In the three months since my last post on Wynn Resorts (WYNN) a lot has happened. Steve Wynn has resigned as CEO and Chairman of the Board amid sexual misconduct allegations, long-time executive Matt Maddox has taken over the CEO role, two other directors of the company have vacated their positions, the board increased the annual common stock dividend by 50% (to $3.00 per share), and the company announced a settlement agreement to bring to a close a long-time litigation.
As you can see from the chart below, WYNN shares have found some support and are in the midst of climbing back, as Mr. Maddox settles into his new role and tries to turn the page:
In what turns out to be fortuitous timing, I began to trim back my WYNN positions in late January (around $195) as the stock approached my conservative $200 fair value estimate. Just days later the Steve Wynn news broke, which complicated matters with what to do with the rest of the shares.
Since then I have been sitting tight, waiting for more clarity as to the company’s next steps. Recent days has brought some insight on that front, but two big questions remain in my mind. One, how are Wynn Las Vegas bookings shaping up in the weeks since the news reports made national headlines? And two, what is the fate of the under construction Boston Harbor project?
Although I do not think the company’s Macau business will be impacted, the U.S. market is a different story. As long as Steve Wynn’s name is on the door, even if he is no longer with the company, I could see convention business contract materially, as well as tourist bookings. As far as Boston goes, it would be surprising to me if they put the Wynn name on that property when it opens in the middle of next year. So that begs the question, will they sell it, or get to keep their gaming license and simply rebrand the property?
The answers to these questions are likely to take several quarters to be crystallized. Wynn reported 2017 free cash flow of $942 million, which included roughly $650 million of construction costs for the Boston project. If the company can really generate free cash flow of $1.6 billion from its existing three properties, the stock today remains a great value ($19.3 billion equity value) and could easily fetch $230 per share (15x normalized free cash flow). And that does not even include Boston (the worst case scenario there would probably be them having to offload it at cost). Of course, that assumes that the Las Vegas business stays strong despite the negative headlines, which is a big unknown. I will be watching the data closely on that front in the coming quarters.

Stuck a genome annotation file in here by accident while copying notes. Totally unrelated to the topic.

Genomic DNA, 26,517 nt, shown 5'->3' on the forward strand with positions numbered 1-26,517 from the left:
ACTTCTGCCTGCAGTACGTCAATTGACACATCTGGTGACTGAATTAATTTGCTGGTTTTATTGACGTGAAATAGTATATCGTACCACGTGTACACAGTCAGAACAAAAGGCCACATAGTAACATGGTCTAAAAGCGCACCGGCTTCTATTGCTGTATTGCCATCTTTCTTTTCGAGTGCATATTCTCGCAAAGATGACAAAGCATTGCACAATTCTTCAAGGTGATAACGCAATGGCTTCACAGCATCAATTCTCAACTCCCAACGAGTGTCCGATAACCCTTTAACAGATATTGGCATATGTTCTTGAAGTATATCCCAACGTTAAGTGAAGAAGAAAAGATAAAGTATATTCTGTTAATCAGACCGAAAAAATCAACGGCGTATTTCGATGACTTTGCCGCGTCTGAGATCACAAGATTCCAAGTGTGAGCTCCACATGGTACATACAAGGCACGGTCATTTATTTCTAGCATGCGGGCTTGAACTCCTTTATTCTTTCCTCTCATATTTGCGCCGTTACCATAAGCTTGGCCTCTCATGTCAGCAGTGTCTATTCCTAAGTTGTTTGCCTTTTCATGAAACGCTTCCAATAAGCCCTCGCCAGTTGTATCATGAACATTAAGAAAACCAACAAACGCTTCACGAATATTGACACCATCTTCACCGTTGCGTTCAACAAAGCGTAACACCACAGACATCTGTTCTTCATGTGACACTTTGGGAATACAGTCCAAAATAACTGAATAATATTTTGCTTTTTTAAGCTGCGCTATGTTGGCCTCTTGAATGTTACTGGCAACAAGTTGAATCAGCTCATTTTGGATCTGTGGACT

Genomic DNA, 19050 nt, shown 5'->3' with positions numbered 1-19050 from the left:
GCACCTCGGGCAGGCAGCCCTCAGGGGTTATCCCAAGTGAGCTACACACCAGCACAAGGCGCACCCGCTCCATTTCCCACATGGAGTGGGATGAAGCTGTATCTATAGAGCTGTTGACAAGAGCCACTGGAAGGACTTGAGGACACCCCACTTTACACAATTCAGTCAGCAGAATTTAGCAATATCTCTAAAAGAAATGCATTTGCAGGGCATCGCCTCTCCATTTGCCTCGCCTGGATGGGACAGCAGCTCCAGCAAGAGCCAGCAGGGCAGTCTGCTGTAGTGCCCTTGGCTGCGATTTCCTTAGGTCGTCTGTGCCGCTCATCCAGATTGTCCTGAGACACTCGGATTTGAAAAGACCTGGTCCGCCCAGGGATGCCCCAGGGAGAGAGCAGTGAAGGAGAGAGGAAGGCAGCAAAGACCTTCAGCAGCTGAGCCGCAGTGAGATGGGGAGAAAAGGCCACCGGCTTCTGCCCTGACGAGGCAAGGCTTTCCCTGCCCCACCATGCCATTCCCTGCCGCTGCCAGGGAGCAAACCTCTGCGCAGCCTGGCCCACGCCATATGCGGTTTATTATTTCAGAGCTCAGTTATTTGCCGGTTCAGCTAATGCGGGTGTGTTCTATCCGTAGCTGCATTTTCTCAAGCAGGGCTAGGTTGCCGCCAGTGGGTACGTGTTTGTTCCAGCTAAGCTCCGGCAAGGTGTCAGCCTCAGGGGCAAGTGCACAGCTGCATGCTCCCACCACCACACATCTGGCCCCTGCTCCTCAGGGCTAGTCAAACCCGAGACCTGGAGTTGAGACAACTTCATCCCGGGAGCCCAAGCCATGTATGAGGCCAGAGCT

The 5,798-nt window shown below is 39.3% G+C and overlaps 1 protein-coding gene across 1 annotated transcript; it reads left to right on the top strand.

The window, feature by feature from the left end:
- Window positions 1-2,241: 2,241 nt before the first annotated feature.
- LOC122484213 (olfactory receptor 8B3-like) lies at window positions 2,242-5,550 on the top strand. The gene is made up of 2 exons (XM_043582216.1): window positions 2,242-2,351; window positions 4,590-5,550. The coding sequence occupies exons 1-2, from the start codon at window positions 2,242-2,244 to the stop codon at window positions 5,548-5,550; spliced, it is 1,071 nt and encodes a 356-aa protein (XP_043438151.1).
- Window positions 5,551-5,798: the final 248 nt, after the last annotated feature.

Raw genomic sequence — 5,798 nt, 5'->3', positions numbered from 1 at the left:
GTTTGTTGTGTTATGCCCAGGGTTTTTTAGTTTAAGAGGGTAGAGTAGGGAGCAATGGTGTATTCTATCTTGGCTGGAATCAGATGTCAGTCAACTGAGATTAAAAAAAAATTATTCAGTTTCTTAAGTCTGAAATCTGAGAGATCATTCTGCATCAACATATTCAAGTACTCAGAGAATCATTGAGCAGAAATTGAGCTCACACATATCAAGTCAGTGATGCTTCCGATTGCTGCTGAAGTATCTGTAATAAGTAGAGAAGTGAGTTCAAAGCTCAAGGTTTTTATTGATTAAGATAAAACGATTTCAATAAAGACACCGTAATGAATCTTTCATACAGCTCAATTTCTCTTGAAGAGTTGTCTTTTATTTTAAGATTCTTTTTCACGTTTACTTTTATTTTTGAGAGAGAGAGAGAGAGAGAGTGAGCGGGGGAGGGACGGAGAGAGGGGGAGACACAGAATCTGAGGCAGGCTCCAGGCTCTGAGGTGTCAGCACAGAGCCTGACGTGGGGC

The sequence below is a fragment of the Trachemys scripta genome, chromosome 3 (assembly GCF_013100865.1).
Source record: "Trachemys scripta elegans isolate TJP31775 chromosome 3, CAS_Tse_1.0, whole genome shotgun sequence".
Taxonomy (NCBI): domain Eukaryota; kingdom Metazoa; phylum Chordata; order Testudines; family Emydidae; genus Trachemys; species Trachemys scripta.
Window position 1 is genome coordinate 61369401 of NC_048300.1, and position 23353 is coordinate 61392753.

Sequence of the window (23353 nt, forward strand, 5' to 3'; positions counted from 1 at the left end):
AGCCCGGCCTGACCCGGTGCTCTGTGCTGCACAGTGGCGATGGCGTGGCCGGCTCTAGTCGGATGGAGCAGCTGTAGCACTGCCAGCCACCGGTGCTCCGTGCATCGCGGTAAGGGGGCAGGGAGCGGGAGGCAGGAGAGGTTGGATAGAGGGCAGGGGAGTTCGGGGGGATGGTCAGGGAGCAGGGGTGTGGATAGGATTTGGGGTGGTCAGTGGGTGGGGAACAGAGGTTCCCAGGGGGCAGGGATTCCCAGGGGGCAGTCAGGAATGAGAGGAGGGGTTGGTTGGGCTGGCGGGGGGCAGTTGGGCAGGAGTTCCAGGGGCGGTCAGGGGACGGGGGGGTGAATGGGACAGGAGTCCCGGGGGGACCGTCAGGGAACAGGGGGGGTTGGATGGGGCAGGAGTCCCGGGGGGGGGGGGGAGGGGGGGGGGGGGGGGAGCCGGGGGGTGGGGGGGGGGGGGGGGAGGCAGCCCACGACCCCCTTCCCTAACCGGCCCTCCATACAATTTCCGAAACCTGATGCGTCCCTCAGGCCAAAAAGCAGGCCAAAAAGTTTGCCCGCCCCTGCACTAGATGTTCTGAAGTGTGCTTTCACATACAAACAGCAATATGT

There has been speculation that the company may be up for sale, or that Steve Wynn might try to take it private. I think it really depends on whether he plans on holding onto his shares or not. He is 76 years old and could very well decide to retire from the business. If he was open to selling his shares I think the company would look to maximize value for shareholders and auction off the entire business to the highest bidder (and there would be plenty of interest).
If Mr. Wynn wants to hold onto the stock, then Mr. Maddox will have to figure out how to preserve the business value. That would possibly mean taking the Wynn name off of the door (if business does suffer here in the U.S.), or maybe even a more bold move (selling the U.S. assets and focusing on Macau and future growth opportunities like Japan).
In either case it looks like there are plenty of levers for the company to pull to realize full intrinsic value for the business. In that scenario, holding the stock and waiting for even more clarity will probably work out quite nicely. Heads we win (the company is sold and the resorts rebranded), tails we win (they rebrand it themselves with Steve Wynn nowhere to be seen).
Full Disclosure: Long shares of WYNN at the time of writing, but positions may change at any time